This sketch illustrates a family tree of exoplanets. Planets are born out of swirling disks of gas and dust called protoplanetary disks. The disks give rise to giant planets like Jupiter as well as smaller planets mostly between the sizes of Earth and Neptune. Researchers using data from the W. M. Keck Observatory and NASA's Kepler mission discovered that the smaller planets can be cleanly divided into two size groups: the rocky Earth-like planets and super-Earths, and the gaseous mini-Neptunes. Credit: NASA/Kepler/Caltech (T. Pyle)

Since the mid-1990s, when the first planet around another sun-like star was discovered, astronomers have been amassing what is now a large collection of exoplanets—nearly 3,500 have been confirmed so far. In a new Caltech-led study, researchers have classified these planets in much the same way that biologists identify new animal species and have learned that the majority of exoplanets found to date fall into two distinct size groups: rocky Earth-like planets and larger mini-Neptunes. The team used data from NASA's Kepler mission and the W. M. Keck Observatory.

Monday, June 19, 2017

Nearby Brown Dwarf Gets the Hubble Treatment

Hubble image of the Luhman 16AB system. Credit: ESA/Hubble & NASA, L. Bedin et al.

The Luhman 16 AB system wasn’t discovered until 2013, which is surprising given that the system is the third known closest system to our own star, the Sun. Since its discovery, Hubble has been keeping tabs on the system and recently revealed a stack of images that show the system comprising of 2 brown dwarfs, and not 3 as originally suspected. Sometimes in astronomy, it’s our closest neighbors that provide us with the biggest surprises.

Red Dots: The Live Search for Terrestrial Planets around Proxima Centauri Continues

The Red Dots campaign will use ESO’s exoplanet hunter to look for Earth-like planets around some of our nearest stellar neighbours: Proxima Centauri, Barnard's Star and Ross 154.  Credit: ESO/Red Dots

The team behind the Pale Red Dot campaign, who last year discovered a planet around the closest star to our Sun (eso1629), are resuming their search for Earth-like planets and launching another initiative today. The Red Dots campaign will follow the astronomers as they use ESO’s exoplanet-hunter to look for planets around some of our nearest stellar neighbors: Proxima Centauri, Barnard's Star and Ross 154. ESO is joining this Open Notebook Science experiment — real science presented in real time — that will give the public and the scientific community access to observational data from Proxima Centauri as the campaign unfolds.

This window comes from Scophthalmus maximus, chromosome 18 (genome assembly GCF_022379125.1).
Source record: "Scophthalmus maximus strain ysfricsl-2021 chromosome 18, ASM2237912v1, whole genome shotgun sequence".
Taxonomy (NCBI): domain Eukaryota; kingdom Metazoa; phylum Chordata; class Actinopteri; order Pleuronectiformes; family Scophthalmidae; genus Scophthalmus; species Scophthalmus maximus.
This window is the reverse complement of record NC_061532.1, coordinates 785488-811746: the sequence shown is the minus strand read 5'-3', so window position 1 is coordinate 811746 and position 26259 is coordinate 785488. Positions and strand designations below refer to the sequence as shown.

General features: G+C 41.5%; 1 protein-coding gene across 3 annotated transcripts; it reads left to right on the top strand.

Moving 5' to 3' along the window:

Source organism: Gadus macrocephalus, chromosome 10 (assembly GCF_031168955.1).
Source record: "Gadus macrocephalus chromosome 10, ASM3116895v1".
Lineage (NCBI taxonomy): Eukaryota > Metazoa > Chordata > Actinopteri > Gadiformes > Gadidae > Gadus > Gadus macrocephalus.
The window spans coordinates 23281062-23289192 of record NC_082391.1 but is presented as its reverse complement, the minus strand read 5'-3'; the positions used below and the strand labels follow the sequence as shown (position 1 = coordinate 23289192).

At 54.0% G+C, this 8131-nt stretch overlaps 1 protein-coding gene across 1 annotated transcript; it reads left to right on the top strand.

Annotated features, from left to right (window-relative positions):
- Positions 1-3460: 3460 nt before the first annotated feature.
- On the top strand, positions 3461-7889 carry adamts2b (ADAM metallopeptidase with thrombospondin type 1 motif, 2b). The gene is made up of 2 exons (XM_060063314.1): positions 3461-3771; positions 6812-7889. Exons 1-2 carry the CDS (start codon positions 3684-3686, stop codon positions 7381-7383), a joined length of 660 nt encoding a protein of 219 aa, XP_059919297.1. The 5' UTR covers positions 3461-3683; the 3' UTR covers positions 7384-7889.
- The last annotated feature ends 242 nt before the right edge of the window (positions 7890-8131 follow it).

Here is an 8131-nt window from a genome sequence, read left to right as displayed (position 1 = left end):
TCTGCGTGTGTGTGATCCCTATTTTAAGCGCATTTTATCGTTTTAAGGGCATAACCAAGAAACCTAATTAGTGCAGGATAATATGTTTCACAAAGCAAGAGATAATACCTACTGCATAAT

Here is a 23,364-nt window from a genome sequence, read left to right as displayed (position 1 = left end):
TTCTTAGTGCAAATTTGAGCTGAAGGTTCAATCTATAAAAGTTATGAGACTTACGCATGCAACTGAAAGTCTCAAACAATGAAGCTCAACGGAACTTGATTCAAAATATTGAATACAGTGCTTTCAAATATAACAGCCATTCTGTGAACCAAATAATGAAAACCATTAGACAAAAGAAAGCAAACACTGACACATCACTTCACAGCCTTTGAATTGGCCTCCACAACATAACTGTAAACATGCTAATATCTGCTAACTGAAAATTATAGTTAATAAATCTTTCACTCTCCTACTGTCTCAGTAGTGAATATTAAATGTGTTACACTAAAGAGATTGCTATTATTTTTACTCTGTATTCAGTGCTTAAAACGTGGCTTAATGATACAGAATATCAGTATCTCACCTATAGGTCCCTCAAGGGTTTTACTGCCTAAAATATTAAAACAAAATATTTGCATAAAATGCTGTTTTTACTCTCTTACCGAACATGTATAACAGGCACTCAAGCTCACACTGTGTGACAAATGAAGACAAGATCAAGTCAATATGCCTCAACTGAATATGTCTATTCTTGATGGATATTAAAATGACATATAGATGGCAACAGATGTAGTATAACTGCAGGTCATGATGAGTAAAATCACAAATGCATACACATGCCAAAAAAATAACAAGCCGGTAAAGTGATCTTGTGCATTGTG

NASA Releases Kepler Survey Catalog with Hundreds of New Planet Candidates

NASA’s Kepler space telescope team has identified 219 new planet candidates, 10 of which are near-Earth size and in the habitable zone of their star. Credits: NASA/JPL-Caltech

NASA’s Kepler space telescope team has released a mission catalog of planet candidates that introduces 219 new planet candidates, 10 of which are near-Earth size and orbiting in their star's habitable zone, which is the range of distance from a star where liquid water could pool on the surface of a rocky planet.

China's Zhongxing-9A Satellite Fails to Enter Preset Orbit

Long March 3B launch with the Zhongxing-9A satellite – Photo via

Communications satellite Zhongxing-9A, which was launched aboard the Long March-3B carrier rocket from southwest China's Xichang Satellite Launch Center at 12:11 a.m. local time on Monday, has failed to enter the preset orbit.

Sunday, June 18, 2017

Cosmic Rays More Dangerous to Mars Astronauts than Previously Thought

Artist's concept of a manned mission to Mars. Credit: NASA

New study conducted by a radiation expert shows that cancer risk for future manned missions to Mars is twice as higher than previously thought. The research predicts a dramatic increase in the disease for astronauts exposed to cosmic rays during long-term missions beyond Earth’s magnetic field.

Astronomers See Mysterious Nitrogen Area in a Butterfly-Shaped Star Formation Disk

An international team of astronomers, led by Dutch scientists, has discovered a region in our Milky Way that contains many nitrogen compounds in the southeast of a butterfly-shaped star formation disk and very little in the north-west. This artistic impression shows the universe around the star formation area with, as an overlay, the scientists' observations. (c) Veronica Allen/Alexandra Elconin (

An international team of astronomers, led by Dutch scientists, has discovered a region in our Milky Way that contains many nitrogen compounds in the southeast of a butterfly-shaped star formation disk and very little in the north-west. The astronomers suspect that multiple stars-to-be share the same star formation disk, but the precise process is still a puzzle. The article with their findings has been accepted for publication in Astronomy & Astrophysics.

No Universe Without Big Bang